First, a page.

The Metabolic-Inflammatory Axis in Brain Aging and Neurodegeneration
Roberta Diaz Brinton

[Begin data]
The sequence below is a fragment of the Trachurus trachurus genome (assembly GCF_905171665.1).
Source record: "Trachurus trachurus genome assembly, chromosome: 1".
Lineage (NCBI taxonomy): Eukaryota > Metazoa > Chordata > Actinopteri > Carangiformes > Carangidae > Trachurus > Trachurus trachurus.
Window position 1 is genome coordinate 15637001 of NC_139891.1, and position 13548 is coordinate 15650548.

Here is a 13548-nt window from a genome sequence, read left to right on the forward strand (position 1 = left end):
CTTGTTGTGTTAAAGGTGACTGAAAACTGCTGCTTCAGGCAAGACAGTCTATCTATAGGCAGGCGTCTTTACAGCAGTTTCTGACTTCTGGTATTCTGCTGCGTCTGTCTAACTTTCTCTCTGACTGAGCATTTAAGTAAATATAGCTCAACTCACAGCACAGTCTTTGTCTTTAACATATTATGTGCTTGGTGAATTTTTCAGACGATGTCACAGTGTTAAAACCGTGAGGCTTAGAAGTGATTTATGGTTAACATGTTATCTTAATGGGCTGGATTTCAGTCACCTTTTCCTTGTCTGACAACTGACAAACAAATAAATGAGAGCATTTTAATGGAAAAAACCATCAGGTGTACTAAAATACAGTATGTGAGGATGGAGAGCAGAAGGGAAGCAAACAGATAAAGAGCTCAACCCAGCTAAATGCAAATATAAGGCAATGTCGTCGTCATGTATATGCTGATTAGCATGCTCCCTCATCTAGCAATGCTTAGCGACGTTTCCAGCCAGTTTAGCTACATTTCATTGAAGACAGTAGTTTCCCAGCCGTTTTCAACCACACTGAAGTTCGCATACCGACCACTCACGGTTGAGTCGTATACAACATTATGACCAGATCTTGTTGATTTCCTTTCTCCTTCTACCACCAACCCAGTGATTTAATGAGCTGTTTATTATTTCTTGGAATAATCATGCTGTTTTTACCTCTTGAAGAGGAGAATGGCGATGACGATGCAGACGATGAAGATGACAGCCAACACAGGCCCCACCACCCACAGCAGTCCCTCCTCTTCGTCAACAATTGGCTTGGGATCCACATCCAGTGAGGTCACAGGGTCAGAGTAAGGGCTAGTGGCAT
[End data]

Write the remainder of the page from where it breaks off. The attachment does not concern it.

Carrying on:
Impairment of energy metabolism is a hallmark of brain aging and several neurodegenerative diseases, such as the Alzheimer’s disease (AD). Age- and disease-related hypometabolism is commonly associated with oxidative stress and they are both regarded as major contributors to the decline in synaptic plasticity and cognition. Neuroinflammatory changes, entailing microglial activation and elevated expression of inflammatory cytokines, also correlate with age-related cognitive decline. It is still under debate whether the mitochondrial dysfunction-induced metabolic deficits or the microglia activation-mediated neuroinflammation is the initiator of the cognitive changes in aging and AD. Nevertheless, multiple lines of evidence support the notion that mitochondrial dysfunction and chronic inflammation exacerbate each other, and these mechanistic diversities have cellular redox dysregulation as a common denominator. This research topic focuses on the role of a metabolic-inflammatory axis encompassing the bioenergetic activity, brain inflammatory responses and their redox regulation in healthy brain aging and neurodegenerative diseases. Dynamic interactions among these systems are reviewed in terms of their causative or in-tandem occurrence and how the systemic environment, –e.g., insulin resistance, diabetes, and systemic inflammation–, impacts on brain function.